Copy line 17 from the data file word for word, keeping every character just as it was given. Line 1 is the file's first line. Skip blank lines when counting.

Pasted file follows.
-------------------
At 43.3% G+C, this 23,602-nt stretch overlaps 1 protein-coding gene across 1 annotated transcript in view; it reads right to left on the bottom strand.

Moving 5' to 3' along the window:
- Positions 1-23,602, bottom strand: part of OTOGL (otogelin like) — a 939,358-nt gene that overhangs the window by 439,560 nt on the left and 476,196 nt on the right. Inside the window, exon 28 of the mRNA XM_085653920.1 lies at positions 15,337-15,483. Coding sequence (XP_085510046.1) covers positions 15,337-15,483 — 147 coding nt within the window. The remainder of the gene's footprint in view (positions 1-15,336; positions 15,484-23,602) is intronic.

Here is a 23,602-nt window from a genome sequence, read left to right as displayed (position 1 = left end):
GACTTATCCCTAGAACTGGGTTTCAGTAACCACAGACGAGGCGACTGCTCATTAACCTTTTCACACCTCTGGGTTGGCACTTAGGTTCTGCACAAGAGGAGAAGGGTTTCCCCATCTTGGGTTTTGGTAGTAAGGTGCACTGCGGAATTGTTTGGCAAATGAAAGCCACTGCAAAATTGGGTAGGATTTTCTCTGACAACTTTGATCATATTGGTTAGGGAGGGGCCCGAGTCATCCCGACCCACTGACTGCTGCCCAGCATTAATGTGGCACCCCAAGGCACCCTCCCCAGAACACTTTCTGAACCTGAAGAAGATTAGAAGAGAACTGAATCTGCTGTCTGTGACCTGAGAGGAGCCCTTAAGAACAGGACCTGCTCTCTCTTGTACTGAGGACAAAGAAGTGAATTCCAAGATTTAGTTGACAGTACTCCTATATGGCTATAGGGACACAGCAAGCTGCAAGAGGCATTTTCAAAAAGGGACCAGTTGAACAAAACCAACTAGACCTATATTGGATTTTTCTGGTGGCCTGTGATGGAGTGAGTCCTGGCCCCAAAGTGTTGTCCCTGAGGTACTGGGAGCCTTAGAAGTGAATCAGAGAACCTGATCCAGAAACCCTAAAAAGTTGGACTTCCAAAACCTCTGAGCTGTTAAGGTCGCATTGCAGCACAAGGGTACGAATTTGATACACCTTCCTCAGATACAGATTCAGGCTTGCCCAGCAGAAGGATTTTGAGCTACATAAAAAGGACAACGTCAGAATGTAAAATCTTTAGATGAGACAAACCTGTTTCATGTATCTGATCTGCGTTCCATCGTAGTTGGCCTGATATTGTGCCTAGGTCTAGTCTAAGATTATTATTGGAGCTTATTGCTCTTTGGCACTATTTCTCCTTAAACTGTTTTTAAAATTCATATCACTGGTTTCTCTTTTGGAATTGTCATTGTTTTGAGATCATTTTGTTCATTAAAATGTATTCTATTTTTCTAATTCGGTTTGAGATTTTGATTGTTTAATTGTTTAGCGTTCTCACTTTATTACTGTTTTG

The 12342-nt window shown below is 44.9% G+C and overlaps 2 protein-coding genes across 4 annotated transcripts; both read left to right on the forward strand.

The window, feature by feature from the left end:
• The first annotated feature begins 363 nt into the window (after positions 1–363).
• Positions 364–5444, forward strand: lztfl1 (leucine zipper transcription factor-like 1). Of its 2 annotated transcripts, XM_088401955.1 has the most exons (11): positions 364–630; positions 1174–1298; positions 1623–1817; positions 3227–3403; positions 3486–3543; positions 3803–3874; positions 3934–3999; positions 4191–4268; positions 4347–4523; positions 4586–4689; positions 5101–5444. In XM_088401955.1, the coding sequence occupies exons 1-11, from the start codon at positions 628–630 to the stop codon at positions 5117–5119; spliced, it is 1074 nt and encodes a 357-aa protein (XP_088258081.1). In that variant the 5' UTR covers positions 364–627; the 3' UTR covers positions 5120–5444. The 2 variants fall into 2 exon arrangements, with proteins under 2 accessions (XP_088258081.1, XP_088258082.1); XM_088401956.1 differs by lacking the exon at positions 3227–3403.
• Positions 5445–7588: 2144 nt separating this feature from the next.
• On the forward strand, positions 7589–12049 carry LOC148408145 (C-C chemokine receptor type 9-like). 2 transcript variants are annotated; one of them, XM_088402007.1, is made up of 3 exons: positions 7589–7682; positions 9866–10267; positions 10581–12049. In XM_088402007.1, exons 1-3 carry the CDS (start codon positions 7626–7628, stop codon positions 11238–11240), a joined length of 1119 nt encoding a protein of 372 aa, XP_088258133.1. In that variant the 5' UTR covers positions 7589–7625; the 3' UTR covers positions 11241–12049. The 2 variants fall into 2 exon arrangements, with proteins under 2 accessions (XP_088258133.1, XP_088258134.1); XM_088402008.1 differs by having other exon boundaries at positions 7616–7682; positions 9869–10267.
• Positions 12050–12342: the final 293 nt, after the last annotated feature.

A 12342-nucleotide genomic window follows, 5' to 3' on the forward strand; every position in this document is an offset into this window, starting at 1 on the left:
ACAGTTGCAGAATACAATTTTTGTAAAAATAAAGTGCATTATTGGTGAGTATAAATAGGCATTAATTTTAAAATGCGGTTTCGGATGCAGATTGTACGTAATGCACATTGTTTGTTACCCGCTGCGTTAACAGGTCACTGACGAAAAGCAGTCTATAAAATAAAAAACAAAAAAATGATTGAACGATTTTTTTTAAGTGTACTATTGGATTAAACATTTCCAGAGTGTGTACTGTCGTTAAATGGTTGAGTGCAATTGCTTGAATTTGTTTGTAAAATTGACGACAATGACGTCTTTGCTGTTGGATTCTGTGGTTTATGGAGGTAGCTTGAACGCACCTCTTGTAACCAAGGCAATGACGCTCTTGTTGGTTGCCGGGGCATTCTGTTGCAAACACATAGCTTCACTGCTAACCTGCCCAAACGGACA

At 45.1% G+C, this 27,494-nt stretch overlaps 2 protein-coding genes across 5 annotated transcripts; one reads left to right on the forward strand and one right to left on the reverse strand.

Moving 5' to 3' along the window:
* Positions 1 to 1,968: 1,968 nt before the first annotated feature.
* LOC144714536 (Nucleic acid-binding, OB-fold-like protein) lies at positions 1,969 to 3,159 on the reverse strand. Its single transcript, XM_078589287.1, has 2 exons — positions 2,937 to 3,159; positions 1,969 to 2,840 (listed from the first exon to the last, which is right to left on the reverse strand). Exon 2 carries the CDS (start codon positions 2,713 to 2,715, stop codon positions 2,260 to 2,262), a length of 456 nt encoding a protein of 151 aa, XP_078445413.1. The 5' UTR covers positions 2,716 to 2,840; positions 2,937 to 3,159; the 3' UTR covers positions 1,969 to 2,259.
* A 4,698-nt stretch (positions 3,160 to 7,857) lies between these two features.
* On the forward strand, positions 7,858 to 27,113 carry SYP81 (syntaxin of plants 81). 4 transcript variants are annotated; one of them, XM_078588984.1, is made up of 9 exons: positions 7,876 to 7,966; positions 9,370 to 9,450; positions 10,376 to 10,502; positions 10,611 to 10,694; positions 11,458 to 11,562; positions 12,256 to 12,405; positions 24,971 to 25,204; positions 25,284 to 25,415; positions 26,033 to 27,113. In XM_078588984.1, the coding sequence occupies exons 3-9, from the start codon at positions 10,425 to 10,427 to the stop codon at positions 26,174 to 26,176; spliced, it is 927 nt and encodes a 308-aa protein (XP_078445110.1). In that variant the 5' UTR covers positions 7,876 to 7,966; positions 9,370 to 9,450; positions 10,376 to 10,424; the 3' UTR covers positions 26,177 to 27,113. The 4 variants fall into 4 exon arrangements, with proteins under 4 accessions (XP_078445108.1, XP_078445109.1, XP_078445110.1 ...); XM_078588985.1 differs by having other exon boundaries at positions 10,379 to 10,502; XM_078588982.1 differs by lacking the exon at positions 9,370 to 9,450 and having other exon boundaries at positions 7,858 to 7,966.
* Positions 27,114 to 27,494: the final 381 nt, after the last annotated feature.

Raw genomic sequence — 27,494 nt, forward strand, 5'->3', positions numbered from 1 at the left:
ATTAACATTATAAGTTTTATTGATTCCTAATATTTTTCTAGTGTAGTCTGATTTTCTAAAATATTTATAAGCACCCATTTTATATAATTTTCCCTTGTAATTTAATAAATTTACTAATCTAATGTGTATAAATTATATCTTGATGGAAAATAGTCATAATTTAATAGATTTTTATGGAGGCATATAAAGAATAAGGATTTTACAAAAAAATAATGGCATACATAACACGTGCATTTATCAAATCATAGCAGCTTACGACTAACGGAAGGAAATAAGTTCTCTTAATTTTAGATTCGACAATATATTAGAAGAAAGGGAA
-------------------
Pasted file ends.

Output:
* Positions 1 to 1,968: 1,968 nt before the first annotated feature.